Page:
Three extraordinary Bugattis found new buyers at record prices at the auction of Gooding & Cie during the Concours d'Élégance at Hampton Court Palace in London on September 5, including the most expensive Bugatti ever sold in public sale, a 1934 Type 59 Sports, ex-king – Leopold III of Belgium, sold for $ 12.6 million.
Bugattis are maintaining the coast, occupying the top five most expensive sales markets since the start of the year. The 1934 Bugatti Type 59 was the latest evolution of the Molsheim manufacturer's Grand Prix cars. Winning the Belgian Grand Prix in 1934, the car was modified for the road and sold to the King of the Belgians in 1938, repainted in black. Leopold III was an important client of Ettore Bugatti. Since then the car has not undergone any modification, always in this black trim with yellow stripes.
New price records per model were recorded during this sale, notably for a 1928 Bugatti Type 35C Grand Prix priced at $ 5,233,550 and for a 1937 Bugatti Type 57S Atalante, priced at $ 10,447,150.
It was the first sale outside the United States organized by the house of Gooding & Cie, based in California. This Hubert Fabri collection, for sale exclusively, was made up of the rarest and therefore the most coveted cars. Some were acquired over 30 years ago, becoming cars that are otherwise ‘unobtainable’ today, including these record-priced Bugattis for example.
Other record prices were recorded for a 1971 Lamborghini Miura P400 SV at $ 4,265,310, and a 1924 Vauxhall 30-98 OE Type Wensum for $ 1,658,510.
The Bugatti Type 35C for sale raced in the Bugatti factory name just like the King's Type 59. Its first outing was for the 1928 Targa Florio. The 35C is the epitome of the Bugatti brand, the racing car that has won the most auto races of any car of any brand of all time. It is still today completely "in its original condition, as aficionados say, never restored or modified since it left the factory." His profile represents the image of ‘La’ Bugatti in the minds of the world.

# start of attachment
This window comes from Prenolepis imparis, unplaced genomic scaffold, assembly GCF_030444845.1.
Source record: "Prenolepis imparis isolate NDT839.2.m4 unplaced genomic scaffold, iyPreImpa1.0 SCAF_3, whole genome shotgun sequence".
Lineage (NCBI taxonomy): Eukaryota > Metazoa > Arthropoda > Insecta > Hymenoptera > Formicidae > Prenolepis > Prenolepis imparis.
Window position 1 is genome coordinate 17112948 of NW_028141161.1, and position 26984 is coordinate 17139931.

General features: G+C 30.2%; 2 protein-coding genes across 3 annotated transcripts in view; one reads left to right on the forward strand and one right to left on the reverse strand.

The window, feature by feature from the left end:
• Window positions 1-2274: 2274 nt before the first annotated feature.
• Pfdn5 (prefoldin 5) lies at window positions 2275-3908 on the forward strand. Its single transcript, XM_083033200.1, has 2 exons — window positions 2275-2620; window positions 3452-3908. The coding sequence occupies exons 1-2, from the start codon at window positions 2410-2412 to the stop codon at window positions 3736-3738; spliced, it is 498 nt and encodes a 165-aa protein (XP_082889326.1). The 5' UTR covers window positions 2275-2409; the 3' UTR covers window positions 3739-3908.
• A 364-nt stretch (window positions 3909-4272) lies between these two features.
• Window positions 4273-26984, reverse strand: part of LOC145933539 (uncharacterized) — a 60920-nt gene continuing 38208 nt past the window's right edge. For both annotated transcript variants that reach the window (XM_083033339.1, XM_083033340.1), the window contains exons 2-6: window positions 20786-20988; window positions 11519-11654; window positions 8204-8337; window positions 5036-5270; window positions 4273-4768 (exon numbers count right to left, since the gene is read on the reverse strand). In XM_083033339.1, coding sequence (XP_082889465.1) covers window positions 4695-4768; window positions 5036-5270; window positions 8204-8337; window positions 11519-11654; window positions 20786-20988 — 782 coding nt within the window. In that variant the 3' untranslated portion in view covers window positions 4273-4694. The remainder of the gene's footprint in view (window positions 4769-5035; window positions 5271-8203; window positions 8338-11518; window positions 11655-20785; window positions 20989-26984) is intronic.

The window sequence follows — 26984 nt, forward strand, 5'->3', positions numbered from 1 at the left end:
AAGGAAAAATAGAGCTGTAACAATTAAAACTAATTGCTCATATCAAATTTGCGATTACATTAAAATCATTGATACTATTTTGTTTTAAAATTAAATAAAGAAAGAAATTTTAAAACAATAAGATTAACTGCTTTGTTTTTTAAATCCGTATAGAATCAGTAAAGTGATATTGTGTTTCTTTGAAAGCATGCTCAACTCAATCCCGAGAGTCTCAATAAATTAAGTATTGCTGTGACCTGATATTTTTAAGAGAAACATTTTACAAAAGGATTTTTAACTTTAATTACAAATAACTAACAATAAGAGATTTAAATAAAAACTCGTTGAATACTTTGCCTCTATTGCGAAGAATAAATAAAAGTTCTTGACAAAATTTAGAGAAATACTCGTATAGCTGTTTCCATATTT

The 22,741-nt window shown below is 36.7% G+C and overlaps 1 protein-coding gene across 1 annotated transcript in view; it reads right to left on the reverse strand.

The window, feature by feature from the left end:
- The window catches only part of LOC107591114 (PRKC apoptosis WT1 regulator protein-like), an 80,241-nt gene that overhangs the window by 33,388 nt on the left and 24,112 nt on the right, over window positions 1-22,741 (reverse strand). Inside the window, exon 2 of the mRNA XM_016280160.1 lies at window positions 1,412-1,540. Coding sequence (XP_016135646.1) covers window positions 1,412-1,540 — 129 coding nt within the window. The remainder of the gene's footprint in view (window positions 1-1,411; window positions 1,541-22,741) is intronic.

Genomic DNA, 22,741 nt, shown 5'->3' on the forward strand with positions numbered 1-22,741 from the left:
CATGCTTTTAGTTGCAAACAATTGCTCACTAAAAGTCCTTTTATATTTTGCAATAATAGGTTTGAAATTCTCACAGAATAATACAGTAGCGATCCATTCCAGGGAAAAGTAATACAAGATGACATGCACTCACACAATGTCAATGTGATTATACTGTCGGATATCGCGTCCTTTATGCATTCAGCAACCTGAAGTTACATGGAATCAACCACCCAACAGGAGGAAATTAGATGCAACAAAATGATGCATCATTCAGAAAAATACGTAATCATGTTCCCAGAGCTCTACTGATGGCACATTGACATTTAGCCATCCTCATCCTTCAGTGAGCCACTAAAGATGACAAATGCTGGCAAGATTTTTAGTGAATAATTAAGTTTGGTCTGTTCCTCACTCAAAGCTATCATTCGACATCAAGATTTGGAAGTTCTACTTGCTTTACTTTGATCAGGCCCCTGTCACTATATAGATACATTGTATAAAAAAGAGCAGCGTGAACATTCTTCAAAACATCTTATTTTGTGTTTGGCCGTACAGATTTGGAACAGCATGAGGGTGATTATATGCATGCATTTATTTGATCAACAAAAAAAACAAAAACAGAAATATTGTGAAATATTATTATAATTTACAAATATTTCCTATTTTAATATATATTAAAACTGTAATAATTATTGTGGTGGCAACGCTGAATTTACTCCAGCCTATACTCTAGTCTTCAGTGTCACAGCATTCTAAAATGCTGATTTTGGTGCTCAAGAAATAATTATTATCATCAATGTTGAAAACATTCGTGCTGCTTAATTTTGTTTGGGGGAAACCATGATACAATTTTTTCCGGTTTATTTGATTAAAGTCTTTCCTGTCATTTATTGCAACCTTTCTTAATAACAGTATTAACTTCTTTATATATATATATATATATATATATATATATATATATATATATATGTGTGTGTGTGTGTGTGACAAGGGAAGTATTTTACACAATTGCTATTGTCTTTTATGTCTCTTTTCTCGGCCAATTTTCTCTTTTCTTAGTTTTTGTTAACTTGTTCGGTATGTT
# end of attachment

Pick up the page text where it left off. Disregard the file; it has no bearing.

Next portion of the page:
These results appear significant in the context of the evolution of the pre-war vintage car market and in the context of the apparently harmful effects of CV – 19. Apparently the demand for rare pre-war parts such as postwar period remains and is even progressing. It should be noted that this sale at Hampton Court is the first major auction to be held in front of bidders, and not purely 'online', since the beginning of March of this year. Fifteen cars on offer, 14 of which were sold for a total amount of $ 45,285,037, also a record for the average price of cars sold in such a sale, that is, $ 3,234,645.
The other Bugattis sold at high prices this year are both the Type 55 Super Sport roadsters, by the hand of Jean Bugatti, the prodigy son of Ettore, who tragically died behind the wheel of the Bugatti T57G, victorious at Le Mans in 1939. , during road tests in September of the same year. These Type 55 Roadsters, both sold by the British house Bonhams, one at RétroMobile in February for $ 5,061,380, and the other in the United States at Amelia Island in March for $ 7,100,000, go to the most popular collections. important to the world. The list of owners of the 38 Bugatti Type 55 never built reads like the Who's Who of vintage cars: Arturo Keller, Peter Mullin, François Cointreau, Oskar Meier, Rober Bishop, Bill Pope and Miles Collier, to name a few than those.
The National Museum, Schlumpf Collection, has no less than eight of these Bugatti Type 55s among the 38 cars built between late 1931 and 1934. By recognizing the value of these cars today, we see that we can rest easy knowing that the heritage of the State flourishes.